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The Division Of The Roman Empire

( Originally Published 1911 )



Julian

But a brief check was made on Christian advance and its pitiless attempt to suppress Judaism in the coming to the throne of Julian in 361. For this emperor did not endorse the new religion, but accepted the old Roman cult of the Pantheon, though in its most idealized form, preferring to purify instead of abolishing it. But it was too late ; it had been weighed in the balance and found wanting.

Julian, whom the Church styled "the Apostate," was both tolerant and philanthropic, and a man who fostered learning. As between Christianity and Judaism, though bred in the former, to which he continued to grant perfect freedom of observance, his inclination turned rather to-ward the latter, and he held it in high esteem. He removed the restrictive laws and special taxes against Judaism, imposed by his predecessors. He even took steps for the rebuilding of the Temple at Jerusalem. The Jews were transported with delight and began at once sending contributions toward its erection with greater zeal than was even shown, according to Scripture, by that generation in the wilderness in their gifts toward the Tabernacle. The Christians looked on with. consternation, and regarded every unfavorable interruption as the miraculous intervention of heaven. Not a supposed miracle however, but a real event, brought the project to nought. Julian died on the battlefield.

Two Roman Empires

In the meantime Rome was failing fast. The conflict for the throne on the death of each new emperor, showed that the Empire was crumbling from within. Long before the days of Constantine armies were electing their generals to the imperial dignity all over the empire. The throne was propped up a little longer by gaudy trappings, but this meant heavier taxation and further slavery. Finally the overgrown and undermined body split in twain, each half maintaining a separate existence. Byzantium, afterwards called Constantinople, was the capital of the Roman Empire of the East, while the city of Rome remained the centre of the Western half. The division was finally completed in the year 395. Although both were Christian, the duel empires were menaced by too many enemies from without to have the leisure to renew the anti-Jewish laws—for a time.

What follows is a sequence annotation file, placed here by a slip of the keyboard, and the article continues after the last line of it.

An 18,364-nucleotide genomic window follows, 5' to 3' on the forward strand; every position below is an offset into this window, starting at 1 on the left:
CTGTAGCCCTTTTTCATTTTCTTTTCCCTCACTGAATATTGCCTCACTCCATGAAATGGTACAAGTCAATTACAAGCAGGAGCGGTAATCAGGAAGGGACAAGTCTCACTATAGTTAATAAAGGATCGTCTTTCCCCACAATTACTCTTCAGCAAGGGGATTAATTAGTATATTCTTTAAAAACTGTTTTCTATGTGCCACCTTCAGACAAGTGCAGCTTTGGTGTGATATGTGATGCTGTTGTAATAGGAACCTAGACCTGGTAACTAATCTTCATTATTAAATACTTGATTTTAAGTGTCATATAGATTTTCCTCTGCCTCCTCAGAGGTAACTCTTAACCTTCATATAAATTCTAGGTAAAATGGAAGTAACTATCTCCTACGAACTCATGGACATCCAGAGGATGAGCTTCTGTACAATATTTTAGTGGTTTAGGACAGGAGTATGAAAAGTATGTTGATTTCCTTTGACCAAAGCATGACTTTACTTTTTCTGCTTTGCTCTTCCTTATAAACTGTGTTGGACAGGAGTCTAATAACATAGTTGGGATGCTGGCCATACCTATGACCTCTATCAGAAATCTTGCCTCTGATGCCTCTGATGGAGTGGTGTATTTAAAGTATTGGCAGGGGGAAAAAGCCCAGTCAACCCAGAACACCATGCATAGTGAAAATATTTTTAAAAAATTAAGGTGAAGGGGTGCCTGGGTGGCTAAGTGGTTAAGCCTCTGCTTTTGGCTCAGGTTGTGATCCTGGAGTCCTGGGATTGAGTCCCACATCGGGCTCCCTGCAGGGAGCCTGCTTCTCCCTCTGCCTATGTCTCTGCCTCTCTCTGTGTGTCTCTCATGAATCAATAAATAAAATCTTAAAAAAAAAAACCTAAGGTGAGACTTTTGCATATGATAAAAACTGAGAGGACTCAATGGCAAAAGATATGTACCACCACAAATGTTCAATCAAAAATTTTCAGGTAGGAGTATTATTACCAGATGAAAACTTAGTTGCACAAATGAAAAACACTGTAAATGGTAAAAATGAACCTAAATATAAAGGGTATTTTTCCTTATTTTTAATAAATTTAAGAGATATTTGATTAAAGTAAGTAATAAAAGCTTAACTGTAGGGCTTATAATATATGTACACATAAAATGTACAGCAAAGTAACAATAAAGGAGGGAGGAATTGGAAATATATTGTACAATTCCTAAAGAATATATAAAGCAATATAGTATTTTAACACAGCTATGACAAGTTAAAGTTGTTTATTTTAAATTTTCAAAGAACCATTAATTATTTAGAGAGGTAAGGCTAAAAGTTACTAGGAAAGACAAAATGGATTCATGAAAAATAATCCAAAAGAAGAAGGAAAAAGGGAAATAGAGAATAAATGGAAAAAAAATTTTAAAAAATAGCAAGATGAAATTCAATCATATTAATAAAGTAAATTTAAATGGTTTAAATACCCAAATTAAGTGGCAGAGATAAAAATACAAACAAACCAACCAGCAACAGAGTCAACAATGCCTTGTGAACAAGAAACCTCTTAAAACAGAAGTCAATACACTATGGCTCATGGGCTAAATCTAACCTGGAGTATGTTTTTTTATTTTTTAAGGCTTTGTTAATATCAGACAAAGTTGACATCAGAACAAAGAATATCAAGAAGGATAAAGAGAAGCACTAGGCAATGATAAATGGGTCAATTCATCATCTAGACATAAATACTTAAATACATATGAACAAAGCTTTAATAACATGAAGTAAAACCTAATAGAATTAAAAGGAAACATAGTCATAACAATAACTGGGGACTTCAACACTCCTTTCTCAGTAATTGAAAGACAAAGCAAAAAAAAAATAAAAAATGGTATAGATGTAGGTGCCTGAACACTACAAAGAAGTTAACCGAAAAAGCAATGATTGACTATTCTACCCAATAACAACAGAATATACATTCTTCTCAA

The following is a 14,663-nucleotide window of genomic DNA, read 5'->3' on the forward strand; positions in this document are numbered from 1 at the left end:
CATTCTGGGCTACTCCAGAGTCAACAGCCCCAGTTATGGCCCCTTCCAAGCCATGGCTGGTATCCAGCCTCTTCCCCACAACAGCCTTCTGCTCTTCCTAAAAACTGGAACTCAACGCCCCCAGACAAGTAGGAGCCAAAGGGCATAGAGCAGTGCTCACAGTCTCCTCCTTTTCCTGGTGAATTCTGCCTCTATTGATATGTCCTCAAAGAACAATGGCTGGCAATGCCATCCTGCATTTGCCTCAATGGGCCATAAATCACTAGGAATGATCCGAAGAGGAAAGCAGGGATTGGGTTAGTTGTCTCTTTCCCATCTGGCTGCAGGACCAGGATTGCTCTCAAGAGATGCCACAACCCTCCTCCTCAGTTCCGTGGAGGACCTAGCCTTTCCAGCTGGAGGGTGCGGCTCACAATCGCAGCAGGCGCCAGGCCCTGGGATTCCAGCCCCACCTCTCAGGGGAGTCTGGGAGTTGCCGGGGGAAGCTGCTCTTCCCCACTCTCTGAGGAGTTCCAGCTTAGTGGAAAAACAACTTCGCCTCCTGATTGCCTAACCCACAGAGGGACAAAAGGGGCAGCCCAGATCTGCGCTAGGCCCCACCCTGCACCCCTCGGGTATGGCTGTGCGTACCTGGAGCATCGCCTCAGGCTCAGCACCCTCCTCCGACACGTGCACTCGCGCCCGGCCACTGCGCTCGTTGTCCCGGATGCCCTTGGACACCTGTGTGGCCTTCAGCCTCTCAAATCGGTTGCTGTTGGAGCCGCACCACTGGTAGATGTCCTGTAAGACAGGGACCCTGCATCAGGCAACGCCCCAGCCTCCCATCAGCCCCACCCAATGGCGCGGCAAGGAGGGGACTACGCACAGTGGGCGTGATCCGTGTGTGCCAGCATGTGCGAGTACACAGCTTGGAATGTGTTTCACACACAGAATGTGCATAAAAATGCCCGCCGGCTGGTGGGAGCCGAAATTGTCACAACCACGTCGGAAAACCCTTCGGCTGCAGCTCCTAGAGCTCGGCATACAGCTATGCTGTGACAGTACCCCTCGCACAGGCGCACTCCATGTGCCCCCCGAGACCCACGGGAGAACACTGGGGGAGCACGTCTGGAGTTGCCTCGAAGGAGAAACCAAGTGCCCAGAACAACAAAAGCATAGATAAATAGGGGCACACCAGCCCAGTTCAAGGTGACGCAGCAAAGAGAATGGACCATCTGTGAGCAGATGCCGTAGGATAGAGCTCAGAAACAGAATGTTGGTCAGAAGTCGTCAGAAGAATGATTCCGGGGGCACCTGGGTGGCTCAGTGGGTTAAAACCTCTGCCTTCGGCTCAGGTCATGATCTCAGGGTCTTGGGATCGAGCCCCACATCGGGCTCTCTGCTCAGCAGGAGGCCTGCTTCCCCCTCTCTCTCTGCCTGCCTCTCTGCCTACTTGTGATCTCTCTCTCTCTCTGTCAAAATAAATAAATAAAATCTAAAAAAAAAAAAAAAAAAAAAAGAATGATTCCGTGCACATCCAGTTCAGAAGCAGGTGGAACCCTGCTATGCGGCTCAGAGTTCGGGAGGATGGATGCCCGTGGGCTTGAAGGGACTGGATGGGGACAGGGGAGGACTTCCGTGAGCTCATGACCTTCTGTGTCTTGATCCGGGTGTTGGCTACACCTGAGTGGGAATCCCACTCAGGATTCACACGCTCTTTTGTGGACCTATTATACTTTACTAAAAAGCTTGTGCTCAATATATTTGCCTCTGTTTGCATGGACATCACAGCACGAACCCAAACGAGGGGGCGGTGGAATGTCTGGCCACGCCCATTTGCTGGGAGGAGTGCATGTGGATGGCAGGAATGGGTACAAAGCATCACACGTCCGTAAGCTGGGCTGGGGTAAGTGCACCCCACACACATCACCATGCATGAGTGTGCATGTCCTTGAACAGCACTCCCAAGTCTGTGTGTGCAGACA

Huns, Goths and Vandals

The influx of "barbarians," as all people outside of Rome were called, now came thick and fast. While some were absorbed in a friendly way, impressed with Rome's grandeur, and even served in its army, younger and healthier peoples looked contemptuously upon the decaying Empire and sought to absorb it rather than be absorbed. Even before the division, Julian had to keep off the incursions of the Franks and Alemanni (Germans). Theodosius, called the Great, bravely resisted the inflowing races, but he fought against destiny and therefore fought in vain. Driven by the Huns, a Scythian people from Tartary, under the leadership of Attila, the Goths crossed the Danube into the Roman territory as refugees ; but cruelly treated, became enemies and began devastating the Western division of the empire. Alaric in 410 had sacked the imperial city itself. The Goths, to whom after much fighting, Rome granted important concessions, also—like Rome—fell into two divrisions—the Ostragoths (Eastern), who settled on the Black Sea, and the Visigoths (Western), who occupied Dacia from the Dnieper to the Danube.

These details make dry reading; but the break-up of the Roman Empire after occupying the centre of the world's stage for four hundred years, marks the transition from antiquity to the Middle Ages. This change of his environment was in a measure to change the Jew.